TREASURE ISLAND - complete online book

The Famous Pirate Adventure by Robert Louis Stevenson.

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TREASURE ISLAND
to me that the lad was falling sick; hastened by heat, exhaustion, and the shock of his alarm, the fever, predicted by Dr. Livesey, Was evidently growing swiftly higher.
It was fine open walking here, upon the summit; our way lay a little down-hill, for, as I have said, the plateau tilted toward the west. The pines, great and small, grew wide apart, and, even between the clumps of nutmeg and azalea, wide open spaces baked in the hot sunshine. Striking, as we did, pretty near northwest across the island, we drew, on the one hand, ever nearer under the shoulders of the Spy-glass, and, on the other, looked ever wider over that western bay where I had once tossed and trembled in the coracle.
The first of the tall trees was reached, and by the bearing proved the wrong one. So with the second. The third rose nearly two hundred feet in the air above a clump of underwood, a giant of a vegetable, with a red column as big as a cottage, and a wide shadow around in which a company could have manoeuvered. It was conspicuous far to see both on the east and west, and might have been entered as a sailing mark upon the chart.
But it was not its size that now impressed my companions; it was the knowledge that seven hundred thousand pounds in gold lay somewhere buried beneath its spreading shadow. The thought of the money, as they drew nearer, swallowed up their previous terrors. Their eyes burned in their heads; their feet grew speedier and lighter; their whole soul was bound up in that fortune, that whole lifetime of extravagance and pleasure, that lay waiting there for each of them.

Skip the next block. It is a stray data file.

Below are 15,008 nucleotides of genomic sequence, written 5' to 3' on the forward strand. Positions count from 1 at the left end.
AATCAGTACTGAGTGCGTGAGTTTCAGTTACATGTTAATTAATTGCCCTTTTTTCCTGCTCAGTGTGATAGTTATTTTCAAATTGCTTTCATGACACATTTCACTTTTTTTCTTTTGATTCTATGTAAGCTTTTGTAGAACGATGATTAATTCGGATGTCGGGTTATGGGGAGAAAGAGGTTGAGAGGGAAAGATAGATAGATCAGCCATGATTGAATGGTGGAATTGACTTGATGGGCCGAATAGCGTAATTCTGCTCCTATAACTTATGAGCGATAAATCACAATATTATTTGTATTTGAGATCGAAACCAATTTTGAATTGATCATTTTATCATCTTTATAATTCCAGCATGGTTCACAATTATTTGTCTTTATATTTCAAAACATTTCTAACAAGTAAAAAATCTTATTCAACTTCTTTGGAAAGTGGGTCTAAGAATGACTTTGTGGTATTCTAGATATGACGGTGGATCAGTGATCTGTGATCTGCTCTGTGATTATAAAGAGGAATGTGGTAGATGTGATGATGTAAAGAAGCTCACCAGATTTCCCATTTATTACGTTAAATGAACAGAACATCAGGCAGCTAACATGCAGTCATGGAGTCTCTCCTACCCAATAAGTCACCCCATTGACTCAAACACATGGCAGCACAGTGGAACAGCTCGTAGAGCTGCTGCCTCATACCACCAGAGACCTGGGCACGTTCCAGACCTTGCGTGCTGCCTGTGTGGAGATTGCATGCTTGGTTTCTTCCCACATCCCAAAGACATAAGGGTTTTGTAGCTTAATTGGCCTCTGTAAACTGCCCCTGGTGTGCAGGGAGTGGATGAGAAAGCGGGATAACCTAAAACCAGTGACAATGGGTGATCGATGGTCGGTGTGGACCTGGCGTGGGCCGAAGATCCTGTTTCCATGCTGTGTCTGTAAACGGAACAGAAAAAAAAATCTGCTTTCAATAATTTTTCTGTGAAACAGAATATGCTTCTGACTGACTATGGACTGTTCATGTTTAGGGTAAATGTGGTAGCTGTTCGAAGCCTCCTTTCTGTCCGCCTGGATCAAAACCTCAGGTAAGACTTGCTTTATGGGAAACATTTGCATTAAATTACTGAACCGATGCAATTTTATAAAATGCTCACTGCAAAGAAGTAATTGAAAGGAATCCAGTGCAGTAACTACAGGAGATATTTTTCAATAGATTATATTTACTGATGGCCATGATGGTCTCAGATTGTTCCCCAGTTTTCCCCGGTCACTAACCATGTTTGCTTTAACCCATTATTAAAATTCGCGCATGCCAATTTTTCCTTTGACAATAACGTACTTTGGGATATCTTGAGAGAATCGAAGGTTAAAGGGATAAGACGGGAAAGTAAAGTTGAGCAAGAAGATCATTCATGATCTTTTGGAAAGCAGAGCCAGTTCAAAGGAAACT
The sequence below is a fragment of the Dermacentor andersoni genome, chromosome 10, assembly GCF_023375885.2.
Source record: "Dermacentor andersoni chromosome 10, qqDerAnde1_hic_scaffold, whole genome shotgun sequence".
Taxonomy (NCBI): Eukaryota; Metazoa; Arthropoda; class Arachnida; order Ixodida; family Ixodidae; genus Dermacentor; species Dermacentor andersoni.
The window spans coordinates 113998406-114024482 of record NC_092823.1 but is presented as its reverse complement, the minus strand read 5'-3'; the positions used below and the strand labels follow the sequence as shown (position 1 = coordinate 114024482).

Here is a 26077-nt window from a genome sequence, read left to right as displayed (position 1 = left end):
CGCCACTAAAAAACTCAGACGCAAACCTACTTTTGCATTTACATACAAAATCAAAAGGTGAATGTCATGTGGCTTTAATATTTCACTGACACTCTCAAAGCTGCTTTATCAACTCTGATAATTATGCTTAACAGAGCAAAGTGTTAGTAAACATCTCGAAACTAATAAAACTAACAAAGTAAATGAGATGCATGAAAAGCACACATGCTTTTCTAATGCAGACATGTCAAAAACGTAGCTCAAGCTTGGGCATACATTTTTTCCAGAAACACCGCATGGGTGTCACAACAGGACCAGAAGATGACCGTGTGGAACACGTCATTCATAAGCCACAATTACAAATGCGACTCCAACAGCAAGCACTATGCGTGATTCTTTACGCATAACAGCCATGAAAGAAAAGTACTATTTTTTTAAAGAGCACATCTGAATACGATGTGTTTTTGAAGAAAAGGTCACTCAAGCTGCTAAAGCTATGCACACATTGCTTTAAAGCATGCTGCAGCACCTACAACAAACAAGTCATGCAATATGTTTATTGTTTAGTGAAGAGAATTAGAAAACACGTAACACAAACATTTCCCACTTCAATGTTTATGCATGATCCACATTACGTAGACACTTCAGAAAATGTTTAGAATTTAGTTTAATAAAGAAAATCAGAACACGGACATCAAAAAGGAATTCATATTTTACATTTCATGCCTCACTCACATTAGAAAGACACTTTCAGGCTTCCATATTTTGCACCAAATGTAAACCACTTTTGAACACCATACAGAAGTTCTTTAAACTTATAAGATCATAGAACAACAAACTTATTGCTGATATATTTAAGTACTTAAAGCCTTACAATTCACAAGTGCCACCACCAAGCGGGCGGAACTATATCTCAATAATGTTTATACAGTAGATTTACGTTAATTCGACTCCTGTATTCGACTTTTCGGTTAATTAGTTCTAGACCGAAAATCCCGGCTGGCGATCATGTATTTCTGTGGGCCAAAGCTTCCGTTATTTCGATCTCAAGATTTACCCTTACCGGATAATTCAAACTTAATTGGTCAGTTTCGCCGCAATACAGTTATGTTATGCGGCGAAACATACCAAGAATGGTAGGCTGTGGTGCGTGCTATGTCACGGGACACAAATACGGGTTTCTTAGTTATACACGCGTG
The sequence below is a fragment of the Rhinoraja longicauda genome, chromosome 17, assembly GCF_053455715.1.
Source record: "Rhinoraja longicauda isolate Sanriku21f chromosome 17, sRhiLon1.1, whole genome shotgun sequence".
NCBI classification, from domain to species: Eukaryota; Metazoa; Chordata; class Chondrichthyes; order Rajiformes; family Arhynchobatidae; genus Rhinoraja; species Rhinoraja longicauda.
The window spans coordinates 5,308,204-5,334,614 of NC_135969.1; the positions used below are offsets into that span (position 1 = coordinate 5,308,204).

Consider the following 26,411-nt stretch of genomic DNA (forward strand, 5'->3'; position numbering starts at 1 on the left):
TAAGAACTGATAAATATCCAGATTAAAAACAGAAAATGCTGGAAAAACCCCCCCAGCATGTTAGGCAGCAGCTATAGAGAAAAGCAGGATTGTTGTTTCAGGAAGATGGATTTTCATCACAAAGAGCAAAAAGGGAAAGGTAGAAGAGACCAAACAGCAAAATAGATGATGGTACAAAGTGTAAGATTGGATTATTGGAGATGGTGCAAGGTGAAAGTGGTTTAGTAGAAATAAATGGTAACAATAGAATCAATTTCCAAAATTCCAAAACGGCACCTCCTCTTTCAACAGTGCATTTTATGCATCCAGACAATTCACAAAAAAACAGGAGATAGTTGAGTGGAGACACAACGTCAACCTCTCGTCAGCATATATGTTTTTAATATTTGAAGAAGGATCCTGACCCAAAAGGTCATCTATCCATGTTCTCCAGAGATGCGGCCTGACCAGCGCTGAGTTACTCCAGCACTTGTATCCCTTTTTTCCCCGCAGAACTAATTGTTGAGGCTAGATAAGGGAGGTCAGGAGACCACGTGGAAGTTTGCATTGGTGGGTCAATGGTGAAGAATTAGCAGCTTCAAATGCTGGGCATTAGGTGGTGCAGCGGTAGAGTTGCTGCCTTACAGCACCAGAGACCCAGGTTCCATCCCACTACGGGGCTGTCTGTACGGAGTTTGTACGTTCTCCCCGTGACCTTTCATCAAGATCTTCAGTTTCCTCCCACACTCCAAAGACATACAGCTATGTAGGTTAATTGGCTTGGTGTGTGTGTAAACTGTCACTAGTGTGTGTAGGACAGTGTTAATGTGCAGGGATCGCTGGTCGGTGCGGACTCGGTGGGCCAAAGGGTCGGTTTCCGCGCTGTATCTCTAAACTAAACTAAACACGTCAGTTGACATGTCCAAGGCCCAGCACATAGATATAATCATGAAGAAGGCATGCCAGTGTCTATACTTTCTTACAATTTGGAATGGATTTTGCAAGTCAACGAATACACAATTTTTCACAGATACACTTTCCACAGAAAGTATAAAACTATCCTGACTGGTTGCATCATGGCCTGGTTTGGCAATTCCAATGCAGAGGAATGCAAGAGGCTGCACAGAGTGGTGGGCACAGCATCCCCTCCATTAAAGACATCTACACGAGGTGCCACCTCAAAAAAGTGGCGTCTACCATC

Silver hobbled, grunting, on his crutch; his nostrils stood out and quivered; he cursed like a madman when the flies settled on his hot and shiny countenance; he plucked furiously at the line that held me to him, and, from time to time, turned his eyes upon me with a deadly look. Certainly he took no pains to hide his thoughts; and certainly I read them like print. In the immediate nearness of the gold all else had been forgotten; his promise and the doctor's warning were both things of the
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